Last year, while based in Morocco, my friend Hanna and I flew up north and rented a car from Fes airport. We had an incredible week-long road-trip through the very northern tip of Africa and we even crossed the border into Europe.

We hired a small car from the airport so that we could transport ourselves over the bigger distances between cities, but once we arrived at each destination, we would mostly park up the car and spend the next day or two on foot.


This is a busy place; it reminded me a lot of Marrakesh with its small, bustling streets and there’s lots of people trying to get your attention (and money). We walked all around the medina and had a great time bargaining for our baboosh (Berber slippers) which are sold all over the city, straight from the famous Chouara Tannery which is situated there. The viewing terraces around the tannery are a little difficult to manage but you shouldn’t have to pay an entry fee. However, it may be that a local takes the time to explain the history and functioning of the tannery so you decide if you’d like to pay for a guide or stick to yourself. We found number 10 because Hanna had done some research and read it was a good viewpoint and that it was; we got the whole large balcony to ourselves while others were cramming into one small area. 



We ate at The Ruined Garden and the Moroccan tapas was so delicious. However, we returned the next day to try the tagine and were very disappointed. It’s a lovely space so check it out and stick to the tapas!


This beautiful blue city looks a little fairytale-like. We really enjoyed roaming the streets here and had some amazing food. Bab Ssour is an absolute must: tasty, colourful and outrageously good value for money (although I do think they did us an extra special dea!). We also ate an amazing vegetable cous cous dish at Sofia (plus a million breads that get served to you whenever you eat out in Morocco which Hanna and I devoured every time) on our second night which was great, particularly as we were ravenous after our trip out to the cascade. We had not let the rain get us down and driven out to the beginning of the waterfall hike but luckily for us, out there it wasn’t raining. There was a stall selling bulk figs, nuts and even carob so we got a few sacks to chew on – yum. We did the whole 4 hour hike, which I’d really recommend, then the 45 minutes drive back to Chefchouen and still there it was raining. It had rained all day long and we were so glad we’d gotten out into open nature.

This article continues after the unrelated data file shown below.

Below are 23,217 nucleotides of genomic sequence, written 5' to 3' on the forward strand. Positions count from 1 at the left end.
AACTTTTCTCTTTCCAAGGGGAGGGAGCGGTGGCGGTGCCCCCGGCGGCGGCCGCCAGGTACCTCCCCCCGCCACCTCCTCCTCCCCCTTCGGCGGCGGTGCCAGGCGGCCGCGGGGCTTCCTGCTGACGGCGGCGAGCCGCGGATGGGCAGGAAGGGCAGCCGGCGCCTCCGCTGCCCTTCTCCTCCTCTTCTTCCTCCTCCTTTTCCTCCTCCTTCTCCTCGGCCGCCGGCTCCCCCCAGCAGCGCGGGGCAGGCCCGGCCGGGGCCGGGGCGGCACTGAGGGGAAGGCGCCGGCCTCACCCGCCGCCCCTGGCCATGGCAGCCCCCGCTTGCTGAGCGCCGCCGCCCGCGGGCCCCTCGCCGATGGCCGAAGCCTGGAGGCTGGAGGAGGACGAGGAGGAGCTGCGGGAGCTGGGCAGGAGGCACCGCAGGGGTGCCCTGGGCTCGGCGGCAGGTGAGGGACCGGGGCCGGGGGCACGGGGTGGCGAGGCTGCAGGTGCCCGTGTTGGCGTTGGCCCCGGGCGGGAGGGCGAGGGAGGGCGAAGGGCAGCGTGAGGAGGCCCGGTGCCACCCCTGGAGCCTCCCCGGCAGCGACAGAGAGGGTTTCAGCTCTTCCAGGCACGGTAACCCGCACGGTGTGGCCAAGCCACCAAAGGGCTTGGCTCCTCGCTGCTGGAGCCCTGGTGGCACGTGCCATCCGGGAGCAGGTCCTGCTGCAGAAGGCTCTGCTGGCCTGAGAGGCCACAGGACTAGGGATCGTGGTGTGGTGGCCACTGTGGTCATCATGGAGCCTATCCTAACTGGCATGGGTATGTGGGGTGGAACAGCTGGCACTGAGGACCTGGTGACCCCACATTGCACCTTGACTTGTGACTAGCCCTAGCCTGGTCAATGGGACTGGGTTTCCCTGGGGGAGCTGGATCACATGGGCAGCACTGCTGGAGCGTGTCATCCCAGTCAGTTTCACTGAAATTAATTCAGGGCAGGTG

While in Chefchaouen we stayed at a hostel called Read Baraka which was cheap and cheerful but it was very loud – you definitely need earplugs for this one!

Tangier (ferryport ~ Tarifa)

We drove on to Tangier but I can’t comment on the city as all we did was park the car and get the ferry across to Spain, although I can state how utterly kind and friendly the workers at the port are!

We found this grand crossing from Africa to Europe rather momentous. It was so interesting to see the cafe culture change from men drinking tea to men and women together drinking wine; to hear the language switch from French to Spanish; and to feel our position in the world rise from being a somewhat inferior woman in a developing country to being an equal woman in a developed country, all within 40 minutes.

We loved our short stay in Tarifa. We stayed at The Melting Pot, we ate and practiced yoga at Restaurante Tarifa Eco Centre and I enjoyed a totally stunning sun rise run along the promenade – I’d highly recommend them all.



This place was quite a surprise for the both of us. It is perhaps a lesser known and visited area in the north if travellers are on a time limit but I had had a couple of different Moroccan friends recommend this place to me therefore we decided to include it in our trip. 

The centre of Asilah is beautiful, a real arts haven. The walls are painted, windows are decorated and there’s lots of interesting craft on sale, from tapestries and rugs to jewellery and bags.




I had booked us into an airBnB that was out of town; it was described as a unique farmhouse and it so massively exceeded our expectations. I had paid a little extra as it looked nice but wow, we loved it! Again the arty design predominated with beautiful architecture, paintings and each decorative detail. The young woman that greeted us (Noella I think her name was) was so beautiful and made us feel instantly at home. We enjoyed the stunning sunset in peace (we were the only guests!), sat by the crackling fire and each of us got our turn to enjoy the natural olive oil soap made by local women in the shower before a sound sleep. This gem is called Maison d’hotes Berbari.



We made a brief stop in Rabat and of course it was busy. What else can you expect for a capital city? Still, it’s nice that it’s by the water and there’s lots of history shrouded through the streets and of course in the main attractions of Oudaias Kasbah, Hassan Tower and Mausoleum of Mohammed V.


We arrived back in Fes with ourselves and our rental car all in one piece. We returned the car at the airport and in the same fashion as the rest of the trip, had a perfectly smooth journey back to Agadir.

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